Charles D. Smith
As a college player, Smith was named Big East Player of the Year. Smith led a revitalized University of Pittsburgh basketball program as it moved into a national spotlight. Along with power forward Jerome Lane, Smith and the Pitt basketball team became a major force in college basketball. Yet the Panthers were never able to win a national championship during Smith's tenure.
After a successful four years with the Clippers, in which he averaged 20 points and was a top rebounder with Danny Manning, he was traded to the New York Knicks with Doc Rivers and Bo Kimble for point guard Mark Jackson. Charles was expected to fill the hole at small forward left by Xavier McDaniel after the Knicks failed to re-sign him after their successful 1991-92 season. He struggled in that role, as he was primarily a power forward (a role which Charles Oakley had already filled). Nonetheless, he averaged 18 points in his first season and was a big help on defense and rebounding. As Smith's stats declined, he was traded to the San Antonio Spurs for J.R. Reid before retiring in 1997 due to knee injuries.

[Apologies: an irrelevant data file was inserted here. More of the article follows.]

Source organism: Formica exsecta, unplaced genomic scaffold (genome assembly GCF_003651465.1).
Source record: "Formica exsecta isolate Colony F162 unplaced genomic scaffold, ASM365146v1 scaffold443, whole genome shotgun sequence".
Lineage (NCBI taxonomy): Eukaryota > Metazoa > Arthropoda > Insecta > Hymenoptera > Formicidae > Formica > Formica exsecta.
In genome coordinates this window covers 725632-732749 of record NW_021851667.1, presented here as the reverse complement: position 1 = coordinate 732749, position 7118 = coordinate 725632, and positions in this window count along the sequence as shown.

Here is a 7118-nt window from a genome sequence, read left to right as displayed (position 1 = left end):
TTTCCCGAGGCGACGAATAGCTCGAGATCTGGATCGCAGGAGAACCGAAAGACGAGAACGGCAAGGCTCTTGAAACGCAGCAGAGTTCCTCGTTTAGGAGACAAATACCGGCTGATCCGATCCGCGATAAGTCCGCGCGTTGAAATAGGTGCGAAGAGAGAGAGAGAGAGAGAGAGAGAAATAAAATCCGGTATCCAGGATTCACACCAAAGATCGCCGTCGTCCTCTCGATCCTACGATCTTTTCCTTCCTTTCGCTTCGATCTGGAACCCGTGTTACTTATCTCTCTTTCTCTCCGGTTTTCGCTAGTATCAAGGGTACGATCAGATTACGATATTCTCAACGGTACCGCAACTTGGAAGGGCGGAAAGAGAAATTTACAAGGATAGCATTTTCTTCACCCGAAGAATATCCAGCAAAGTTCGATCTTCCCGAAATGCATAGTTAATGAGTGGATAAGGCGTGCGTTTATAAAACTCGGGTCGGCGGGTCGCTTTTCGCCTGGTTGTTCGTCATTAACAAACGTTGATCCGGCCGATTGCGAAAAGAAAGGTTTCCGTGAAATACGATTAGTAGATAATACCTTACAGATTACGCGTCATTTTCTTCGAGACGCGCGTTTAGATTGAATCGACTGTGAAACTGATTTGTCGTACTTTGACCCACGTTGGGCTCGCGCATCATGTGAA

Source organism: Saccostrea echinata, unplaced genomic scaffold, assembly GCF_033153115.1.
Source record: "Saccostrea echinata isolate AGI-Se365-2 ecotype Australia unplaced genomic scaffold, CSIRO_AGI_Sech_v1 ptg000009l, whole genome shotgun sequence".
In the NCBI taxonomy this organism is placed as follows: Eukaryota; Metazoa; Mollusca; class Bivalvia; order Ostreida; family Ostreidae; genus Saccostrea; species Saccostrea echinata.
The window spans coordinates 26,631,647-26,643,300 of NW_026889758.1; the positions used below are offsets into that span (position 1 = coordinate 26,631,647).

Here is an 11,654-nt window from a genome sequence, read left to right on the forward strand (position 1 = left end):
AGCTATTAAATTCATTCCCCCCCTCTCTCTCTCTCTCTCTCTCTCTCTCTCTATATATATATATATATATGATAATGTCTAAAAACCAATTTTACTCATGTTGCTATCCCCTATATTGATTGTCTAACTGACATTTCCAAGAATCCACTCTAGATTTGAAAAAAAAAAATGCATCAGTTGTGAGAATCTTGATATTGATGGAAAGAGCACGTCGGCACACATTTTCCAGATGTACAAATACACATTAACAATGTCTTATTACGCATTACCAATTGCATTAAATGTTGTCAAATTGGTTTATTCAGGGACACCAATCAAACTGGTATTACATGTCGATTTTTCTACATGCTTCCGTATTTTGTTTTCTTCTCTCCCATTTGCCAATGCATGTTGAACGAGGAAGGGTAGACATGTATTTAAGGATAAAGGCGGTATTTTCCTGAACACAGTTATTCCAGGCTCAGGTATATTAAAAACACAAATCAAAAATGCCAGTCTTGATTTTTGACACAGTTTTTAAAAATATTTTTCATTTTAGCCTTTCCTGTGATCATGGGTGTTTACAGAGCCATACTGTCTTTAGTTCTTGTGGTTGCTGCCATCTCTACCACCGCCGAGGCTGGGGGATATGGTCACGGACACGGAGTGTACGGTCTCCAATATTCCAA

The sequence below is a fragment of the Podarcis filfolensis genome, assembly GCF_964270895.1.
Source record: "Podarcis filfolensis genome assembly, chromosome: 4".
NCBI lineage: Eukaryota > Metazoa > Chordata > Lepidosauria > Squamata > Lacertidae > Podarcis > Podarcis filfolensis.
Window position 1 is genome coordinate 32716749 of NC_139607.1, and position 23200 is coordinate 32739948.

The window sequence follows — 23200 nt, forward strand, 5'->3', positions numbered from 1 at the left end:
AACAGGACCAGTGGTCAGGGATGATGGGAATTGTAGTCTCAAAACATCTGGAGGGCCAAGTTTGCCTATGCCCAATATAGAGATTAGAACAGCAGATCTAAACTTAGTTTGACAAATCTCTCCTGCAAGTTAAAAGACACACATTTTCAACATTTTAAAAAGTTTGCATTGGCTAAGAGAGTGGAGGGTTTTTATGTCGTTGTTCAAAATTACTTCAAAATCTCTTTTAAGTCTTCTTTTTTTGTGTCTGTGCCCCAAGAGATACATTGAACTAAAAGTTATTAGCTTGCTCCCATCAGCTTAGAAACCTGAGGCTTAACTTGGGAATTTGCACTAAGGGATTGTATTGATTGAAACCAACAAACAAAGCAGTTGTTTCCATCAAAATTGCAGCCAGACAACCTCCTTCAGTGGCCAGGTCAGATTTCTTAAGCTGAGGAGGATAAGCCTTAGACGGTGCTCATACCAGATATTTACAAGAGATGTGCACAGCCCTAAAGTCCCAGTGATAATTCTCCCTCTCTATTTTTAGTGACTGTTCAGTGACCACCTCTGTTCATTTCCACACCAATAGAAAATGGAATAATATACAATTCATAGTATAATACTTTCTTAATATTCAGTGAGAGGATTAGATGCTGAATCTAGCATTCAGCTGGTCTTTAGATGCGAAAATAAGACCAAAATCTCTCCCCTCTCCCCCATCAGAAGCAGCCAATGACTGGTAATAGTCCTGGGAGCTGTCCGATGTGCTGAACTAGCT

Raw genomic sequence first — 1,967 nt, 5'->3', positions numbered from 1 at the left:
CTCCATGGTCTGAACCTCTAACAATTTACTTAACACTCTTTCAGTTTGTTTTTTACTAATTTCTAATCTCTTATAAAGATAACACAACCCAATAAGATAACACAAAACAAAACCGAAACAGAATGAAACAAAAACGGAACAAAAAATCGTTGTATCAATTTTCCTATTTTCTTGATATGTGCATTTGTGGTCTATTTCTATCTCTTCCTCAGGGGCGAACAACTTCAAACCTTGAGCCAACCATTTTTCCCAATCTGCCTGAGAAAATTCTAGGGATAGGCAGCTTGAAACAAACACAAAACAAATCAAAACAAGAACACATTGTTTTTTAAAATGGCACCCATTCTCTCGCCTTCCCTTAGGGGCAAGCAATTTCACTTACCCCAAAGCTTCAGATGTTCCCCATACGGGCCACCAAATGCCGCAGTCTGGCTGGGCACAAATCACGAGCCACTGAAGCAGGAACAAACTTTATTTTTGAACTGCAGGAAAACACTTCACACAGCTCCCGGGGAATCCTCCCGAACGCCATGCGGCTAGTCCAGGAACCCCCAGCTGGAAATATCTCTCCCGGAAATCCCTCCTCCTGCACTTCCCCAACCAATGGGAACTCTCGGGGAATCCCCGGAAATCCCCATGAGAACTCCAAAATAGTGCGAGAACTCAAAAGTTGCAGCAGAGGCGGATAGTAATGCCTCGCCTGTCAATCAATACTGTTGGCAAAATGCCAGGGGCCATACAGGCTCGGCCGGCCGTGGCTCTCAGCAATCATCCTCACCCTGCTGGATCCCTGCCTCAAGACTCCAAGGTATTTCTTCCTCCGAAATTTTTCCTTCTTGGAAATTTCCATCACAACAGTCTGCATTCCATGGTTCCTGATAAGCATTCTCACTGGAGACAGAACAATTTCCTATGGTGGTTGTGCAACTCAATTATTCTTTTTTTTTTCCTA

As a member of the Knicks, Smith is infamous for missing four consecutive shots directly under the basket as he attempted to tie Game 5 of the 1993 Eastern Conference Finals against the Chicago Bulls. After taking a 2-0 lead in the series, the Knicks lost Games 3 and 4 in Chicago. With a chance to take a 3-2 series lead, Smith's attempts were hampered by Michael Jordan, Horace Grant, and Scottie Pippen in the final seconds, becoming one of the most notorious moments in Knicks history. Now down in the series 3-2, the Knicks lost Game 6 and the series in Chicago to complete an epic collapse (The Bulls moved on to defeat the Phoenix Suns and win their third consecutive championship).
In the summer of 1992, just before Smith was traded to the Knicks, the Charles D. Smith Educational Foundation opened an after-school center for inner-city children from 1st to 9th grades in a converted library branch in Bridgeport, Smith's hometown. A dream of Smith's since his college playing days at Pitt, the center continues operating today, although Smith currently resides in New Jersey.